Foreword by Allan Cook
As Chair of the Royal Academy of Engineering Diversity Leadership Group (DLG), I am proud to introduce examples of good practice from our member organisations. I hope that you will find that the tools and case study examples contained in this document speak for themselves. I encourage you to read them, reflect on them, and consider what value they might have in progressing diversity and inclusion within your organisation. Whether or not you are a member of the DLG, a signatory to the Industry-led 10 Steps or another organisation, I am sure you will find something of interest in this report.
The DLG aims to increase diversity and inclusion across engineering by creating opportunities for employers to drive strategy and engage in activities that not only attract the next generation of engineers, but also support development and retention.
As you will see when you read the case studies, the vast majority of diversity and inclusion work taking place across our sector revolves around gender. While this must continue to be a key area of focus for us, we ought to do more to understand and address barriers that might inhibit other underrepresented groups from joining and staying within engineering employment. Extending the focus of our diversity and inclusion activity beyond gender, we maintain, could be one way to address the engineering skills shortage – the need to find 1.8 million more engineers by 2020.
It is good to see work being done to address barriers faced by lesbian and gay people, and it would be good to see more in relation to ethnic minority people who make up 25% of primary school children, 25% of engineering graduates, 12% of the working age population but only around 6% of those in employed as professional engineers. Addressing barriers to the recruitment and retention of disabled people would also be of benefit to our profession. As valuable talent within our workforces ages, and the statutory retirement age no longer applies, we need to become smarter at recruiting and retaining disabled people, or people from any background with the prerequisite skills.
Aside from sharing the case study examples and toolkit in this document, the DLG has also produced a Diversity and Inclusion in Engineering Survey Report 2015 2 based on a survey of members which reported in February 2015. The survey provides excellent information on current DLG performance on diversity and inclusion. I appreciate that while our members are having a positive impact — there is still some way to go in developing truly inclusive workplaces. Each time we conduct our DLG diversity and inclusion survey, we will be on the lookout for more good practice examples. I look forward to sharing these with you in the future.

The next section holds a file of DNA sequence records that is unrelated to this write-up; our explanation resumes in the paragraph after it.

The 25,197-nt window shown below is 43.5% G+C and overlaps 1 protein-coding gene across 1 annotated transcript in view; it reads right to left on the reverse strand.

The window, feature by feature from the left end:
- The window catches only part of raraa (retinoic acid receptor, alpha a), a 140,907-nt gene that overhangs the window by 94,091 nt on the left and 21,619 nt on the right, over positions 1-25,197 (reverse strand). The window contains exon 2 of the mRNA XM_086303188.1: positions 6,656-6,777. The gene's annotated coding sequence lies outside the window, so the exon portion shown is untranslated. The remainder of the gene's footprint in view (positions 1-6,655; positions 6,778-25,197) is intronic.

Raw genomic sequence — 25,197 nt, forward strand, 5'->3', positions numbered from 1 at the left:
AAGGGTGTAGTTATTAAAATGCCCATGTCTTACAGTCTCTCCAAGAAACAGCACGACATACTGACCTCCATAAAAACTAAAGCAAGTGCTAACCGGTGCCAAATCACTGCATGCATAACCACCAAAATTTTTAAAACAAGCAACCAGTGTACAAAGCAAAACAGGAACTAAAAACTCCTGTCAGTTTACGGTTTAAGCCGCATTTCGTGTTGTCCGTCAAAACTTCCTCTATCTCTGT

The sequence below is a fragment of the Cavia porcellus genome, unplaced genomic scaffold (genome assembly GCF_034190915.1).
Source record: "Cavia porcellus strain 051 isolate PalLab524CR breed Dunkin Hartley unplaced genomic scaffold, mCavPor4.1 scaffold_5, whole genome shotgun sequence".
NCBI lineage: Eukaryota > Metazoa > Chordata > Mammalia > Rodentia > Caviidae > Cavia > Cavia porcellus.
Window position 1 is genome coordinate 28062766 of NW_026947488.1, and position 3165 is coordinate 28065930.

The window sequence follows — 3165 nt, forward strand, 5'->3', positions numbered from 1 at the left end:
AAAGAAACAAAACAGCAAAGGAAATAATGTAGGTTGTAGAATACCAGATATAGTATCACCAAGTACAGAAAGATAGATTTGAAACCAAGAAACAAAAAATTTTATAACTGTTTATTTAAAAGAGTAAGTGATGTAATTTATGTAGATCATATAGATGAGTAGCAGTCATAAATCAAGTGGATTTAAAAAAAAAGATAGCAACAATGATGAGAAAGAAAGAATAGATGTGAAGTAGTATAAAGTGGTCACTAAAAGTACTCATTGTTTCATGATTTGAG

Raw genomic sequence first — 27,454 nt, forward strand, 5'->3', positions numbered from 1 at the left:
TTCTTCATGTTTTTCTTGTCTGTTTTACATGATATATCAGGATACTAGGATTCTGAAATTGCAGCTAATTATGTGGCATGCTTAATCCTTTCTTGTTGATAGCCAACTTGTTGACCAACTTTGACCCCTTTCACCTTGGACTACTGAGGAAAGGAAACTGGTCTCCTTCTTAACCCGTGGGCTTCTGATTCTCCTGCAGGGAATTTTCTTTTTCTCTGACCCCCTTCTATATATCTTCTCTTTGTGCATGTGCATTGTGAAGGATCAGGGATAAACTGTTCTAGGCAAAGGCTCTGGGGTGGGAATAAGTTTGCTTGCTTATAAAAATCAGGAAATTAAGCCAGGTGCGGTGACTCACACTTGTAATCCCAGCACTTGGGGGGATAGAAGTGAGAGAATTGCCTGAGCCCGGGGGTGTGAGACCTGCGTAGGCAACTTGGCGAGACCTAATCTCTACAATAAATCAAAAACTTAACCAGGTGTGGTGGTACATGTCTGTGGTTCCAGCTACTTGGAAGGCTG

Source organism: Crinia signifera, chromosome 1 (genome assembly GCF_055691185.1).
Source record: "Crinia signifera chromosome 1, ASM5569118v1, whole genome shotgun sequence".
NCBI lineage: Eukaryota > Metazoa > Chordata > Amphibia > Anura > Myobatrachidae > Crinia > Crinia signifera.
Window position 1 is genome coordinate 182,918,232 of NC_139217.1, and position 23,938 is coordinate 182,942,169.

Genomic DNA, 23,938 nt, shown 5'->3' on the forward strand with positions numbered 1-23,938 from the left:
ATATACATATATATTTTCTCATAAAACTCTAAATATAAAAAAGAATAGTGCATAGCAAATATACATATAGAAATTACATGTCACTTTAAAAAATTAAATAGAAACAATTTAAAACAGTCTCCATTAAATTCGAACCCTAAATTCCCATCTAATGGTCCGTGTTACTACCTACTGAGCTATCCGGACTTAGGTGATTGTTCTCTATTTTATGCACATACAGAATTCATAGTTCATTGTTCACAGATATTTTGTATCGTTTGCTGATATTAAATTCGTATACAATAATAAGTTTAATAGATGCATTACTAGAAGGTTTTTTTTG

I would also like to take this opportunity to thank Dr Nelson Ogunshakin and the members of DLG subgroup two – building inclusive cultures for leading the development of an excellent suite of case studies to disseminate and build on.
Foreword by Dr Nelson Ogunshakin
I am delighted to have chaired DLG subgroup two – building inclusive cultures since its inception in February 2014. I am especially proud of the role the subgroup has played in leading the development of this document, and in working with Women in Science and Engineering (WISE) to lead the delivery of the inaugural DLG Diversity and Inclusion Survey in 2015.
Creating inclusive cultures across engineering companies is critical in not only engaging, attracting and retaining engineers of all ages, but also as regards driving innovation and creativity. Time and time again, it has been proven that greater diversity leads to increased innovation and creativity, and new research shows strong correlation with financial performance.
This report includes many examples where engineering companies are actively supporting diversity and inclusion; through the development of staff networks, leaders and women; by reviewing their strategy and approaches; and measuring and monitoring the impact. It is heartening to see that many organisations in this document address diversity and inclusion as a business imperative – to be tackled like any other area of business.
Allan Cook, Chair of the DLG, provided the strategic leadership required to execute this task and we are very grateful for his advice and forthright thinking in driving this particular programme forward to successful conclusion.
Sue Percy, Chief Executive of the Chartered Institution of Highways and Transportation (CIHT) is a member of the building inclusive cultures subgroup. This has afforded the opportunity to work closely with the CIHT in disseminating good practice, not just for engineering as a whole but also specifically for the transportation sector. I urge you to explore the CIHT document Routes to Diversity & Inclusion — a toolkit to help employers recruit, retain and develop a diverse workforce for more ideas on increasing diversity and inclusion.
I would like to extend my gratitude to all members of subgroup two for their time and contributions inside and outside of meetings, without which we would not be in a position to share this document. I would also like to thank Bola Fatimilehin and the Royal Academy of Engineering Diversity Team for their advice, support and persistence in steering the development and keeping us all on track. Finally, I would like to thank Pearn Kandola for allowing us to share their tools to support companies in their quest for greater diversity and inclusion.
I hope you find something of interest in this document to take forward within your organisation.